Yet all of these issues are small beer for such a massive effort and on the eve of the official Summit, the organizers should be rightly pleased with the mood and tenor. California has teed up key announcements of its own – including the signing by Governor Brown of Senate Bill 100 (sponsored by Senate Kevin de León) – that will require CA to get 100% of its energy needs from clean sources by 2045. A huge move by any standard, but provides the perfect context to events as diverse as an all-day California-Germany bilateral conference on energy and a vibrant celebration of Latino Leadership on climate change. The bilateral conference offered well-informed officials, eloquent on their areas of expertise speaking to an audience full of equally well-informed attendees asking questions that sounded more like a science teach-in than a public conference, while Kevin de León addressed a cheering room, full to the doorways, on the disproportionate impact of climate change on Latinos while celebrating the community's leadership on the issue (and he didn't mention his own current fight against Dianne Feinstein even once). The Latino community is not the only group celebrating as the whole week is, on a crucial level, about acknowledging the work already done while the goal is obviously to also address the work ahead. The city is truly poised to take aim.
Exceptionalism gets a progressive spin
ex-cep-tion-al. adj. "unusual, not typical". At an evening affiliate event of the Global Action Summit (GCAS) Kevin de León declared California to be "exceptional". In the context of the event, he was conveying his sense of pride in California as a leader on the issue of climate change, a hard-earned and rightly celebrated position. Yet, it did jump out as an interesting word choice given the brevity of his comments and the fact he is in the midst of a heated election campaign. In the moment and space of GCAS, it may have been entirely apt, but the niggling question of whether he intended to invoke the political, even ideological history of the term, remained. Despite the assertions of some, the idea of exceptionalism is not uniquely American as many countries have made claims to uniqueness or a superior position. However, the idea is particularly American in the revolutionary sense with claims that the United States was somehow a "first new nation" based with specific and "better" values of liberty and individual freedom as well as the related, but arguably potentially more dangerous idea that the United States has a mission to spread these ideas to the rest of the world. Thus, to hear the word falling from the lips of a Democratic Latino Senate candidate here in California was, on some level, almost unsettling. Of course, in a discussion of any broad political idea or concept, context matters, intention matters, and the frame set out for the future matters, but one was left wondering if it is wise or even sustainable to suggest it is possible to have some kind of two-tiered, federal/state, double exceptionality and how strange it is to hear diametrically opposed policies growing from the same 'exceptional' root.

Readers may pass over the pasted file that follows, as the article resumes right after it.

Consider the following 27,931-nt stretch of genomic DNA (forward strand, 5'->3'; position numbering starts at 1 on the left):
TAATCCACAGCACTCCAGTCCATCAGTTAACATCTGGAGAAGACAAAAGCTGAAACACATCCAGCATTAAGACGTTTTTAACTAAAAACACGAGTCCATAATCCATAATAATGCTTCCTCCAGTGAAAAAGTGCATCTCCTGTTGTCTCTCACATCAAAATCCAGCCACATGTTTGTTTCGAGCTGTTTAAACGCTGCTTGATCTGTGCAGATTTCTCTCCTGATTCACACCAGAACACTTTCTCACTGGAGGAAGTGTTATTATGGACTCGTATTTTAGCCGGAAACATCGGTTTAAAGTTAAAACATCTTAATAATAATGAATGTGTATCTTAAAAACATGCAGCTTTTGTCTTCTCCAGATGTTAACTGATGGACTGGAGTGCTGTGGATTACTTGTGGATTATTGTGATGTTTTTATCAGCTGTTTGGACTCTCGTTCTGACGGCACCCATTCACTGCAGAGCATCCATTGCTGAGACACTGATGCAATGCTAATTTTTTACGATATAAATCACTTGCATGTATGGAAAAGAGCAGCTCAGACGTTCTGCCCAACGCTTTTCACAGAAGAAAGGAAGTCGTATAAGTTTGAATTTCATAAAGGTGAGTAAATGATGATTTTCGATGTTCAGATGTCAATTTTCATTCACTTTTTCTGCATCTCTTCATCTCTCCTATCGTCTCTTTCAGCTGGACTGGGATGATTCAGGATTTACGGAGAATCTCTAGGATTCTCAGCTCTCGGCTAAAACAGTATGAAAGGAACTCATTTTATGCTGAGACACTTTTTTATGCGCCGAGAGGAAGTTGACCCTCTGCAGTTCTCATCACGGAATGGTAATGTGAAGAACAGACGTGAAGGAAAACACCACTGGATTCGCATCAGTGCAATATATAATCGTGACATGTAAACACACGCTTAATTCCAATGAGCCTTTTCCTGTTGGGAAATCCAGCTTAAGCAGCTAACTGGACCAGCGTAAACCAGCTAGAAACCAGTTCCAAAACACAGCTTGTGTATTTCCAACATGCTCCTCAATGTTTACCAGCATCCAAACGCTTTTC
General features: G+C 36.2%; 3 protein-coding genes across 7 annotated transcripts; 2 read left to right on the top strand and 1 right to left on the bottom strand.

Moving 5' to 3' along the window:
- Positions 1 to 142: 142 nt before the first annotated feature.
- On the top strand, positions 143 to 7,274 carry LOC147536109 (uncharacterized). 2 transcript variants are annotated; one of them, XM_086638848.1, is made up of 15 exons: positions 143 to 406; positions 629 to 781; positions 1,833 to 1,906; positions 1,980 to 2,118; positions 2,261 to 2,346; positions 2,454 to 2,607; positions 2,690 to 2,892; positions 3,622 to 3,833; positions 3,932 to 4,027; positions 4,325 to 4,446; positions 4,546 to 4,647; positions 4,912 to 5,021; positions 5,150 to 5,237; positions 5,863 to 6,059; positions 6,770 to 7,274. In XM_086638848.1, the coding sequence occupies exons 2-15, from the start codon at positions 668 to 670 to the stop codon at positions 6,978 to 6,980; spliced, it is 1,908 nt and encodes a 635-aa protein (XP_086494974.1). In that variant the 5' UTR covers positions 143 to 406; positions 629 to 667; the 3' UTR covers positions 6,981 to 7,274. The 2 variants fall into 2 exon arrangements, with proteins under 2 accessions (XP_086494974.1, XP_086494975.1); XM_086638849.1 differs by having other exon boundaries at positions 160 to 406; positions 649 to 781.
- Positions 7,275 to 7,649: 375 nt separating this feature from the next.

Render unto Caesar